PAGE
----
Make Strategy, Marketing and Sales Work Together
Originally published: 05.01.18 by Jennifer Peterson
Join forces to create sustainable growth for your company
It’s a common complaint among HVACR companies: Every year the marketing budget increases. Every year the leads stay the same.
Why is that?
The simple answer is if you always do what you always did, you’ll always get what you always got. In other words, if you’re not changing your strategy or revamping your tactics year to year, you shouldn’t reasonably expect your results to change either.
Like everything else, you can depend on the cost of marketing to naturall continue to rise, but without refreshing your strategy, your results will likely remain the same.
How do you get into this rut? Part of the answer lies in the relentless, everyday demands of your business, because it’s easy to set your marketing on auto pilot while you’re putting out other fires. Additional factors may also be at play, such as:
The marketing isn’t actually strategic. It follows the same pattern in spring and fall, pushing the same products and the same specials and promoting only what’s important to the company, not what’s important to the customers. And the push is sporadic, not continuous, year after year.
The growth initiatives and goals identified by the top leadership are not clearly communicated or aligned to the marketing and sales teams. For instance, leadership wants to focus on growth through system enhancements, marketing is pushing preventive maintenance, and sales is experiencing an increased demand for fuel delivery.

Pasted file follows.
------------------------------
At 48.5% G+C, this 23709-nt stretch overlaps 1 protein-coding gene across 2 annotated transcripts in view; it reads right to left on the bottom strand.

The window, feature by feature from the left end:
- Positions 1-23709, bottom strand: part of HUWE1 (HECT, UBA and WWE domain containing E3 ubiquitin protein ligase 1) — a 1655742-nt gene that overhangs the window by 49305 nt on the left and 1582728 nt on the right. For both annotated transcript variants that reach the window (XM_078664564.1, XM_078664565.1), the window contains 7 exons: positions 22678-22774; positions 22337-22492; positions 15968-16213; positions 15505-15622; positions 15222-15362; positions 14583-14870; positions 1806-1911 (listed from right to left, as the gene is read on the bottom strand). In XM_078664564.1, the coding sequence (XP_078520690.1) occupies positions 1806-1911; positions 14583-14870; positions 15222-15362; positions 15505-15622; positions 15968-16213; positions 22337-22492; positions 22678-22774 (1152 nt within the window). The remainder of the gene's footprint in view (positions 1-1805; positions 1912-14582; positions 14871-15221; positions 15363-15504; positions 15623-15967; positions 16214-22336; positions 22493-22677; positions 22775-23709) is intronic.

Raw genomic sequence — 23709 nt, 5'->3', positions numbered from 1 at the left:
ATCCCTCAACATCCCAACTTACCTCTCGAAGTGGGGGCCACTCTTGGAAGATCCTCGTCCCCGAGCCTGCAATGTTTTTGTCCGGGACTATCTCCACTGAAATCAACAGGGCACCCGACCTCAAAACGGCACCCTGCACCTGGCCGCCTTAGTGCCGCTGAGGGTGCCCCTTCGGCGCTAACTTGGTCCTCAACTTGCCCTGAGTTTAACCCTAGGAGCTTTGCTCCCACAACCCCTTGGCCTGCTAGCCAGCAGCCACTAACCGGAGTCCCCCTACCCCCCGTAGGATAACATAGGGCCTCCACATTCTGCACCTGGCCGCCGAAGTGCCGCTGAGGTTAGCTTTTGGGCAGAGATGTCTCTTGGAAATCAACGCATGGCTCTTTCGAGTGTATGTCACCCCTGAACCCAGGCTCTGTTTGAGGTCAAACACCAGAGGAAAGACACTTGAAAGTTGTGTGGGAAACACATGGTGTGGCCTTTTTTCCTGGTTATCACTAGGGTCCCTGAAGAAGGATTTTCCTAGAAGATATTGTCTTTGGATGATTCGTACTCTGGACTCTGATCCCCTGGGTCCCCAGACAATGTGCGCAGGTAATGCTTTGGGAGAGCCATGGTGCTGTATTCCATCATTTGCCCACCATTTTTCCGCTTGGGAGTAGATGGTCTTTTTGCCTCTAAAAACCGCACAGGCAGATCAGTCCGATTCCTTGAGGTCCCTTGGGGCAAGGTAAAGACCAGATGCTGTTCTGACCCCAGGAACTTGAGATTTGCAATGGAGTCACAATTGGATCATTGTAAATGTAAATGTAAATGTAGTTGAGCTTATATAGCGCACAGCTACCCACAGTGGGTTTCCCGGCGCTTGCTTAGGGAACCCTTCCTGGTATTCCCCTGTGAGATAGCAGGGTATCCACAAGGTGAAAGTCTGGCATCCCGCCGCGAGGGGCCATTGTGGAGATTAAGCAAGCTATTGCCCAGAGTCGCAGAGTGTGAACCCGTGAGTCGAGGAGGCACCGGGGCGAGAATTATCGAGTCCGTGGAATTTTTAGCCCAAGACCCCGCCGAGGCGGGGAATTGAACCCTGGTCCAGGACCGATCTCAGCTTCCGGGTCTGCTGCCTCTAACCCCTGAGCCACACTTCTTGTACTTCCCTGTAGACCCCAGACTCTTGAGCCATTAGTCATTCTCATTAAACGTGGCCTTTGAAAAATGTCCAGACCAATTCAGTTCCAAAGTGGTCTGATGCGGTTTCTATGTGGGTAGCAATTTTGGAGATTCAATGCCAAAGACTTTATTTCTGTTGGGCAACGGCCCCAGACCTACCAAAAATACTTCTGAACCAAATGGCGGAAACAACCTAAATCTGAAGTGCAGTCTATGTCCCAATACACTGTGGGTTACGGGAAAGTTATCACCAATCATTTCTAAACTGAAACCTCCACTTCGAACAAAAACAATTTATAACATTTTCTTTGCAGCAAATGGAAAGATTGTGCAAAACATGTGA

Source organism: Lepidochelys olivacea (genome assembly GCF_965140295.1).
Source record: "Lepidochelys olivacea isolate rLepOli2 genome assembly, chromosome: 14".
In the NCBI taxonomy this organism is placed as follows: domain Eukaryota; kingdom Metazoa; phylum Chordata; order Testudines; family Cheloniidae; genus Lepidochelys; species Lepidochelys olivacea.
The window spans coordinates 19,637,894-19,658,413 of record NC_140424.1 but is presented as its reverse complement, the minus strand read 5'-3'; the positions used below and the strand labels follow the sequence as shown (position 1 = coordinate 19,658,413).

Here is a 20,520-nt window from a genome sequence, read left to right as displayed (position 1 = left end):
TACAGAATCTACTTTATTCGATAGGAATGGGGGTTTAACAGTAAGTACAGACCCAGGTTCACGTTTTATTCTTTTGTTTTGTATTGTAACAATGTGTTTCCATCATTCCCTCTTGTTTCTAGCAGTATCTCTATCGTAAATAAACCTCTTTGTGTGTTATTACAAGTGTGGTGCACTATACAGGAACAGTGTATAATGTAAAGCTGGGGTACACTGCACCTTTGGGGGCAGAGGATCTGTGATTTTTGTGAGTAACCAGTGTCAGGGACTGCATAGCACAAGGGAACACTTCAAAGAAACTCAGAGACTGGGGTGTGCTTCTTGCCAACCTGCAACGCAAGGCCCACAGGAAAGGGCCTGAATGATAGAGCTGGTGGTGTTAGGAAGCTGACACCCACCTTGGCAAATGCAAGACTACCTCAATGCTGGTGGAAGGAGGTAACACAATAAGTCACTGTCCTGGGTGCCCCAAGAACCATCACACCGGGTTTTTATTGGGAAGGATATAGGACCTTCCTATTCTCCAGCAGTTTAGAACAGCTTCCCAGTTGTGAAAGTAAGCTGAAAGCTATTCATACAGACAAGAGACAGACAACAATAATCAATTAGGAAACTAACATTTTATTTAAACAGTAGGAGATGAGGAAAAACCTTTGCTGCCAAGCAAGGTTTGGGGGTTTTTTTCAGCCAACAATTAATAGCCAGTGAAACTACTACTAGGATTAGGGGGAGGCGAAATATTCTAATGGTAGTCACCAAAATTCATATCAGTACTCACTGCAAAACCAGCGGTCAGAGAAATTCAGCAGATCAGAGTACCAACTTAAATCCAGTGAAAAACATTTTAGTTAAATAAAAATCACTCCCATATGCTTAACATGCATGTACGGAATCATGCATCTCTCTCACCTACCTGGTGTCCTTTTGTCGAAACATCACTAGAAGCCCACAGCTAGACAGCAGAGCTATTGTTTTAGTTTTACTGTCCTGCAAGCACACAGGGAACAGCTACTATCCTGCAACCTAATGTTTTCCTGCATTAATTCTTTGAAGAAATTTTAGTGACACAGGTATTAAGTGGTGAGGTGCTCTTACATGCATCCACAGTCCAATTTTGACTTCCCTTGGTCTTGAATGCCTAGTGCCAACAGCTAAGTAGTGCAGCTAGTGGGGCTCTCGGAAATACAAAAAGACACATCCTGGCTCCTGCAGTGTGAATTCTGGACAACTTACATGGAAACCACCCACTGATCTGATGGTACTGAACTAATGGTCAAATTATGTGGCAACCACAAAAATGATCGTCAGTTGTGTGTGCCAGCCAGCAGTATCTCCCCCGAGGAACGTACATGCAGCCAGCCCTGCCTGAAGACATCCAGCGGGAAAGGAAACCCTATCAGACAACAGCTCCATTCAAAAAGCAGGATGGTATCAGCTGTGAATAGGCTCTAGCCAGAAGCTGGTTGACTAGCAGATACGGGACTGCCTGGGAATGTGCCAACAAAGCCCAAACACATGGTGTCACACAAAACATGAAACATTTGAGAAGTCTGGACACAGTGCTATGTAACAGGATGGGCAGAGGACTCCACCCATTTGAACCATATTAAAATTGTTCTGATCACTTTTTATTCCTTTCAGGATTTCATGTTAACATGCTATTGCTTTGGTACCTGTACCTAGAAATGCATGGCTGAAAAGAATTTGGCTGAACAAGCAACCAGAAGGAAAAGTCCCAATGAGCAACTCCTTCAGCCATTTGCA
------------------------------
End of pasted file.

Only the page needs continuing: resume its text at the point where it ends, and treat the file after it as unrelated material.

There’s a disconnect among the key players.
Salespeople, estimators or other staff who are on the front lines with customers aren’t included in the marketing strategy or messaging process. This is a big misstep but surprisingly common.
Marketing that worked 20 years ago is assumed to still work just as well today. Brands may be adding PPC, SEO, and mobile, but they are failing to dive into the psyches of their consumers and develop and deploy messaging and creative that connects through the right communication channels.
If any of these conditions describe your company, don’t worry. A few simple adjustments can get your marketing efforts fully aligned and on track for more satisfying results.
Gather the Right Players
To balance both your long-term marketing objectives and your short-term business demands, it’s important to strategize with the right players. Companies of all sizes struggle to ensure that top-level strategic planning, marketing initiatives and sales efforts are fully aligned for efficiency and effectiveness. Even brands that start out with the best of intentions to bring the three areas together sometimes lose momentum, as they must focus on critical day-to-day business needs.
But, when these elements work together in concert, maintaining focus in both areas becomes much easier, even when daily demands take precedent.
Many companies get into a bad habit of having top level leadership set growth goals without the full collaboration of marketing and sales. The sales force in particular is woefully underutilized when it comes to identifying customer preferences and pain points and selecting tactics to reach target audiences.
Instead, marketing plans are often prescribed to the sales force without being evaluated to determine their effectiveness from year-to-year. It’s easy to succumb to the routine. Routines are comfortable and easy. It’s spring, so it’s time to send out the summer cooling mailer.
But, how effective is that air conditioning mailer going to be at generating leads when it’s snowing in April?
It’s not uncommon for the sales staff to become frustrated with marketing efforts that don’t effectively support their goals, especially in larger companies that have multiple departments.